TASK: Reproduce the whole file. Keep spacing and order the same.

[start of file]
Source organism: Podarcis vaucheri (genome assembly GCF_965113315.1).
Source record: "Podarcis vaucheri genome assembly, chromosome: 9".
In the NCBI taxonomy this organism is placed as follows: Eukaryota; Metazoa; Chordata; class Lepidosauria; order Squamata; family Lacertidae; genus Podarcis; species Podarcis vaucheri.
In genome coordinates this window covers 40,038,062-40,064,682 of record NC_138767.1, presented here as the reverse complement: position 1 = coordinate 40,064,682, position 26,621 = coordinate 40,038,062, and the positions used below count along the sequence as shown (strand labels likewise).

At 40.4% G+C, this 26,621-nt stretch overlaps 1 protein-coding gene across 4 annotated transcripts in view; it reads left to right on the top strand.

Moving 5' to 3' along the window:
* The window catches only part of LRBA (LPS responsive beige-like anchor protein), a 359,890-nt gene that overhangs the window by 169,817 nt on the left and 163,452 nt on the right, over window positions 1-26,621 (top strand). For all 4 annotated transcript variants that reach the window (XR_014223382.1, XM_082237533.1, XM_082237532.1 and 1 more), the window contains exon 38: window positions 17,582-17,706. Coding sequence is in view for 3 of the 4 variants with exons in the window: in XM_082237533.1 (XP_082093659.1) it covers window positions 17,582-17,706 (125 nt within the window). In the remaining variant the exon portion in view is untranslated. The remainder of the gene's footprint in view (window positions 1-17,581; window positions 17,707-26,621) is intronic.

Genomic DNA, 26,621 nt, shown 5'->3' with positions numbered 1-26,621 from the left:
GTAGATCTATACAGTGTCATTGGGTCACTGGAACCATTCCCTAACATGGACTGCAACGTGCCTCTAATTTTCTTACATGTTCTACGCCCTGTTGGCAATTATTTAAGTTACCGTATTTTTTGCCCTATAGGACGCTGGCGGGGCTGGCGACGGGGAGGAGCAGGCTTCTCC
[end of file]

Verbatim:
Source organism: Podarcis vaucheri (genome assembly GCF_965113315.1).
Source record: "Podarcis vaucheri genome assembly, chromosome: 9".
In the NCBI taxonomy this organism is placed as follows: Eukaryota; Metazoa; Chordata; class Lepidosauria; order Squamata; family Lacertidae; genus Podarcis; species Podarcis vaucheri.
In genome coordinates this window covers 40,038,062-40,064,682 of record NC_138767.1, presented here as the reverse complement: position 1 = coordinate 40,064,682, position 26,621 = coordinate 40,038,062, and the positions used below count along the sequence as shown (strand labels likewise).

At 40.4% G+C, this 26,621-nt stretch overlaps 1 protein-coding gene across 4 annotated transcripts in view; it reads left to right on the top strand.

Moving 5' to 3' along the window:
* The window catches only part of LRBA (LPS responsive beige-like anchor protein), a 359,890-nt gene that overhangs the window by 169,817 nt on the left and 163,452 nt on the right, over window positions 1-26,621 (top strand). For all 4 annotated transcript variants that reach the window (XR_014223382.1, XM_082237533.1, XM_082237532.1 and 1 more), the window contains exon 38: window positions 17,582-17,706. Coding sequence is in view for 3 of the 4 variants with exons in the window: in XM_082237533.1 (XP_082093659.1) it covers window positions 17,582-17,706 (125 nt within the window). In the remaining variant the exon portion in view is untranslated. The remainder of the gene's footprint in view (window positions 1-17,581; window positions 17,707-26,621) is intronic.

Genomic DNA, 26,621 nt, shown 5'->3' with positions numbered 1-26,621 from the left:
GTAGATCTATACAGTGTCATTGGGTCACTGGAACCATTCCCTAACATGGACTGCAACGTGCCTCTAATTTTCTTACATGTTCTACGCCCTGTTGGCAATTATTTAAGTTACCGTATTTTTTGCCCTATAGGACGCTGGCGGGGCTGGCGACGGGGAGGAGCAGGCTTCTCC